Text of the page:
NOPD response times have been in the news plenty of late, most recently with the armed holdup of more than a dozen diners at Patois restaurant in Uptown, an incident to which police took nearly a half-hour to respond. Other stories have chronicled even longer response times to less-urgent but still serious crimes; for instance, a Bywater comedy club made news a few weeks ago following a slow response to a business burglary. According to the report, the club was broken into three times in early August, with NOPD responding over 10 hours after the first incident and 8 hours hours after the second. Both break-ins were marked as “unfounded” by the police because the club owner wasn’t present when the officers arrived.

Business burglaries highlight the difficulties NOPD faces due to its shrinking manpower.  These incidents are rarely emergencies and are hence given a far lower priority for response than emergencies such as shootings and robberies.

Reviewing Calls for Service for all business burglaries since 2011 shows that NOPD has responded to these incidents much more slowly in 2015 than it did in 2011.  I calculated business burglary totals by using Calls for Service data for business burglary (62B) incidents that received an NOPD dispatch.

In this database, response times are calculated as the difference between a call’s time of creation and the time of dispatch.  The response time does not include the time it takes the officer to arrive on the scene, but it is the closest possible representation with the available data.  Business burglary response times by year are provided in the below table.

Business Burglary Response Times by Year, 2011 – 2015 (*estimated pace as of mid-August). Source: NOPD.

As can be seen, both the number of business burglaries and the average response time have increased over the last few years. The degree of increasing response times is best shown in the chart below.

Rolling Average Business Burglary Over 30 Day Period, 2011 – August 2015. Source: NOPD.

This chart calculates the average response time to business burglaries over the previous 30 days for every day since 2011. Response times averaged between 30 minutes to an hour for most of 2011 to 2013 before jumping in 2014 and peaking at nearly 5 hours on average in mid-2015. The average response time to a business burglary between mid-July and mid-August had come down to just over 4 hours.

Response times of more than 10 hours — such as the comedy club experienced — are rare, although they have become more common since the beginning of 2014.  There were no business burglaries between 2011 and 2013 with a response time over 10 hours. There were 11 business burglaries with a response time over 10 hours in 2014 (1.8 percent of that year’s total), and there have been 34 business burglaries with a response time over 10 hours in 2015 (7.5 percent of 2015’s total).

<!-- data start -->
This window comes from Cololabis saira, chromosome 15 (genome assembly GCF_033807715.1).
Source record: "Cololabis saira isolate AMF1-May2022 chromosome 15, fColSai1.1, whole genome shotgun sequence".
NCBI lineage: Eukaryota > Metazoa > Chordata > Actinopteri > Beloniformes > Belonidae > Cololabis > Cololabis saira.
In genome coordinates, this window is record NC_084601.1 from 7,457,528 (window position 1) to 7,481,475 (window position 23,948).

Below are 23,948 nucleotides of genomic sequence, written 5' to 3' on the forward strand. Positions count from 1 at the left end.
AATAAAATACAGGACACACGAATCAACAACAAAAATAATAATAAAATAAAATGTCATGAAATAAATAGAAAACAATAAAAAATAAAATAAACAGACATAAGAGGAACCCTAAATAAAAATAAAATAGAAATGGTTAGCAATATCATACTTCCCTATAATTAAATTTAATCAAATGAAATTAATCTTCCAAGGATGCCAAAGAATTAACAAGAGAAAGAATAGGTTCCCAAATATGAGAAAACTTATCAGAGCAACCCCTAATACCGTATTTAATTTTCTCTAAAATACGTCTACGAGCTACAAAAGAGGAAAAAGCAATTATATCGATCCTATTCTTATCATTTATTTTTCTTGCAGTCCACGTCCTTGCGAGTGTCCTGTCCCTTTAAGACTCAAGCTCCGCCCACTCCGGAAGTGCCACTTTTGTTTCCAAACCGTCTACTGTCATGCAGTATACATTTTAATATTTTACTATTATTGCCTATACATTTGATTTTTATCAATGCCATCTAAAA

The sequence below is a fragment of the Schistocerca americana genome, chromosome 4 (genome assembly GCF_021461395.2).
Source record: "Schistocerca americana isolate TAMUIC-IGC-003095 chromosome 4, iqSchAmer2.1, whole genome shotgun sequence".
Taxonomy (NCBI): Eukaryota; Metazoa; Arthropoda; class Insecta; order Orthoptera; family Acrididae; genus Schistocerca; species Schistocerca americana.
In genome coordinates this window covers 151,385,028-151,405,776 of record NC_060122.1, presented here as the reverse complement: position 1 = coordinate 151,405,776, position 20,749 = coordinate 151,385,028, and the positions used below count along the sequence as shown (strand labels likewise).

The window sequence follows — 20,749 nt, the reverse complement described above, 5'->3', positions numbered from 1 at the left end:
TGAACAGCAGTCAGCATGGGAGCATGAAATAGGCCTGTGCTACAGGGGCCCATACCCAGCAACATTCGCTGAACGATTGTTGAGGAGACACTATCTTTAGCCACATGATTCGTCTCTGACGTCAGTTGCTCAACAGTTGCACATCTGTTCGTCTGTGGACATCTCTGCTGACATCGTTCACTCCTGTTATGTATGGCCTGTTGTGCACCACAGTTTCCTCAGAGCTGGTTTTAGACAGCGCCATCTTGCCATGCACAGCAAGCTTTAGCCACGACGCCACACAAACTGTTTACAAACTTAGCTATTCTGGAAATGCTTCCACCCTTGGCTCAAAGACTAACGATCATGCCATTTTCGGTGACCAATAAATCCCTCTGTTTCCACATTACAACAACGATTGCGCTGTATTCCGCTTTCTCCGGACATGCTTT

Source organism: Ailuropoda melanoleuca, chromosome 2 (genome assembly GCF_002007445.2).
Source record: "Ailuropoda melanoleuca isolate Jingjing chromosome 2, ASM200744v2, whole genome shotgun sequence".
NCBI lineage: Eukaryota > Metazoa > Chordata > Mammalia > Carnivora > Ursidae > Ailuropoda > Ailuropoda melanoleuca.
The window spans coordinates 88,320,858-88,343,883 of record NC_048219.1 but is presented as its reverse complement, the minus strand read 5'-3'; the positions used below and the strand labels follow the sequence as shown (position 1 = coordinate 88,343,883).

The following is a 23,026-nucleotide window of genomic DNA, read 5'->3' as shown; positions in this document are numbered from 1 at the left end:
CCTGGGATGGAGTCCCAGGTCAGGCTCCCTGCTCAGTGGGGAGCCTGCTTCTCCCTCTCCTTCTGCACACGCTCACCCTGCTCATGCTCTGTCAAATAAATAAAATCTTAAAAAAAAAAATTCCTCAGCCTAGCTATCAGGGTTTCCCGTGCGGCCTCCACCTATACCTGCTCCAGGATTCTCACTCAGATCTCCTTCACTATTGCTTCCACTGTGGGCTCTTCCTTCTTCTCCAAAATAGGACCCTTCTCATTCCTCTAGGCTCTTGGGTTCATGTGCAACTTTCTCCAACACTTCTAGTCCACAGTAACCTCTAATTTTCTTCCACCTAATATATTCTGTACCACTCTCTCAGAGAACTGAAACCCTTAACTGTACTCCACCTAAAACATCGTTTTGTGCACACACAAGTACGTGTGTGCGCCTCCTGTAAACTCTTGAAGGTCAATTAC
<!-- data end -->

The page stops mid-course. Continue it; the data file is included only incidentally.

The other interesting angle to the comedy club burglary is the impact longer response times have had on business burglary investigations. Over 96 percent of all business burglary incidents have received a disposition of ‘Report to Follow’ (RTF) or ‘Unfounded’ (UNF) since the beginning of 2011. The breakdown of business burglaries by disposition since 2011 is provided in the below table. Notably, the percentage of cases classified as “Unfounded” has more than doubled since 2011. Incidents deemed unfounded are not counted as crimes in the city’s Uniform Crime Reports, and perhaps more importantly, they generally receive no follow-up investigation from the NOPD.

Business Burglary by Disposition and Year, 2011 – 2015. Source: NOPD.

A closer look at the data shows longer response times play a role in this phenomenon. Incidents with a longer response time are far more likely to be considered unfounded — perhaps because, as in the comedy club case, the complainant is no longer present when police arrive. For example, 62 percent of business burglaries that took longer than 10 hours for dispatch were considered unfounded, while just 29 percent received further investigation and 9 percent were some other disposition.

This effect is shown in the chart below, which separates average response time for RTF and UNF for each year since 2011.

Business Burglary by Disposition and Year, 2011 - 2015. Source: NOPD.
Business Burglary by Disposition and Year, 2011 – 2015. Source: NOPD.

Over 80 percent of business burglaries in 2015 have received an RTF disposition and a response within 90 minutes. However, there is an increasing number of business burglaries that have both gotten a much slower response and been deemed unfounded. This effect can be seen in the below scatter plot of 2015 business burglaries by disposition. Burglary complainants have experienced longer waits for police dispatch since around mid-May, and longer a wait usually results in an unfounded disposition.

Business Burglary Response Time by Disposition, 2015. Source: NOPD.
Business Burglary Response Time by Disposition, 2015. Source: NOPD.

The available data cannot prove that longer response times are causing more cases to be considered unfounded, but the comedy club’s experience provides an interesting anecdotal example that suggests this could be a contributing factor.

With NOPD’s troop strength at historic lows, non-emergency response times are a citywide issue. The NOPD’s 5th District Commander noted in response to the comedy club break-in that more resources will help bring down  response times. It is important, however, that longer response times do not become a mechanism for declaring more non-emergency incidents as unfounded — and thus not investigating them further or counting them as crimes.

This post was previously published by The New Orleans Advocate.